As should be obvious, these languages are extremely similar, but not identical. So what do we do with mutual intelligibility if someone understands 70% of what someone says? Are they speaking the same language? What if they understand 50%? 30%? Where is the cut-off to decide that the varieties are dialects of the same language, or two different languages? I once worked with a linguistic consultant from Bhutan. I was trying to get a sense of how similar his variety was to others spoken in the country (since, another problem with mutual intelligibility-I didn’t have speakers of all of them to do experiments and see who could understand who), and I asked him if he could understand the people who lived in the next valley over from where he grew up. He thought for a moment and then described it as a “three-day dialect”, meaning that he needed about three days of living around people who spoke the language before he could understand what people there were saying. Are these two varieties of the same language, or two different languages?
There are also cases of asymmetrical intelligibility, where it’s easier for speakers of one language to understand speakers of another than vice versa. For example, speakers of Portuguese often report being able to understand quite a bit of Spanish, but Spanish speakers typically can’t understand much Portuguese at all. A similar situation exists in Scandinavia, where Danish speakers typically have an easier time understanding Swedish and Norwegian than the other way around. (If you’re curious, in both cases, this is due to some changes in the pronunciation of words that affected Portuguese but not Spanish, and Danish but not Swedish or Norwegian.)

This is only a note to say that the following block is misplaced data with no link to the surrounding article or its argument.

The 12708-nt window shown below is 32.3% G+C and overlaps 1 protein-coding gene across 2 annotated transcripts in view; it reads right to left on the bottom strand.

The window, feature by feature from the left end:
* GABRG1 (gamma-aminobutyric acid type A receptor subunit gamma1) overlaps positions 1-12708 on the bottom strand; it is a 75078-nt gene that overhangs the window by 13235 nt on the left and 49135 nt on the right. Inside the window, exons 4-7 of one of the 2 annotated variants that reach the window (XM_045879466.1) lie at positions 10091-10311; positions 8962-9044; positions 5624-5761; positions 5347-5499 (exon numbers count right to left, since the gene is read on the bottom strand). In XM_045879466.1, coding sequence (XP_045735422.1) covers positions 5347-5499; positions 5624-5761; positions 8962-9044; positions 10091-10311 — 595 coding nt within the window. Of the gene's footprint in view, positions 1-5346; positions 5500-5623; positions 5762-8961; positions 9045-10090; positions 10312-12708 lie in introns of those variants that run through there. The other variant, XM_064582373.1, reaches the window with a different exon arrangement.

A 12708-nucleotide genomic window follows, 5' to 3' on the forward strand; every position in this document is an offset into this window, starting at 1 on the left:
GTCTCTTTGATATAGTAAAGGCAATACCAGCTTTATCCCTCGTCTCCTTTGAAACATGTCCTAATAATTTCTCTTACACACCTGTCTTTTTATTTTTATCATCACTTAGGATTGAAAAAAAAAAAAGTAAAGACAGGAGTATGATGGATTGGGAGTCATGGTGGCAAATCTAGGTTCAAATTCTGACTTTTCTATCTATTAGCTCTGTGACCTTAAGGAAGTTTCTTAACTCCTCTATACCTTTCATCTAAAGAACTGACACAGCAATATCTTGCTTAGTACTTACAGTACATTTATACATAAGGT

And, to further complicate the issue of mutual intelligibility, who are we asking if they can understand something? I’d guess that I, as someone who has studied linguistics and lived abroad several times, would be better at understanding different English dialects than someone who doesn’t have that kind of experience. Or consider trying to compare, say, Polish and Russian. If you ask someone who’s older, who grew up in the USSR and was exposed to Russian extensively, they’re probably likely to view Polish and Russian as more similar than a younger person who has less exposure to Russian on a regular basis.
So, how do you know what’s a language and what’s a dialect?
As we’ve seen, linguists do have a clear definition of what constitutes a language versus a dialect-but that definition, on the ground, is a lot more complicated than it might appear at first glance. Unfortunately, that means I can’t leave you with a clear, surefire way of determining what’s a language and what’s a dialect. As mentioned at the outset, a lot of what we refer to today as languages are groups of dialects, often based on geopolitics, with one of those dialects seen as the standard version.
All of this is to say that, if language versus dialect is important to what you’re working on-say, a speech-to-text model-it’s important to ask questions of your provider to make sure that you understand how they’re referring to languages and dialects and how their models will work for what you need.
* Norwegian has two dialects-bokmål (literally, ‘book language’) and nynorsk (literally, ‘new Norwegian’), I chose nynorsk here because it’s the most different from Swedish and Danish, but you can still see how similar it is.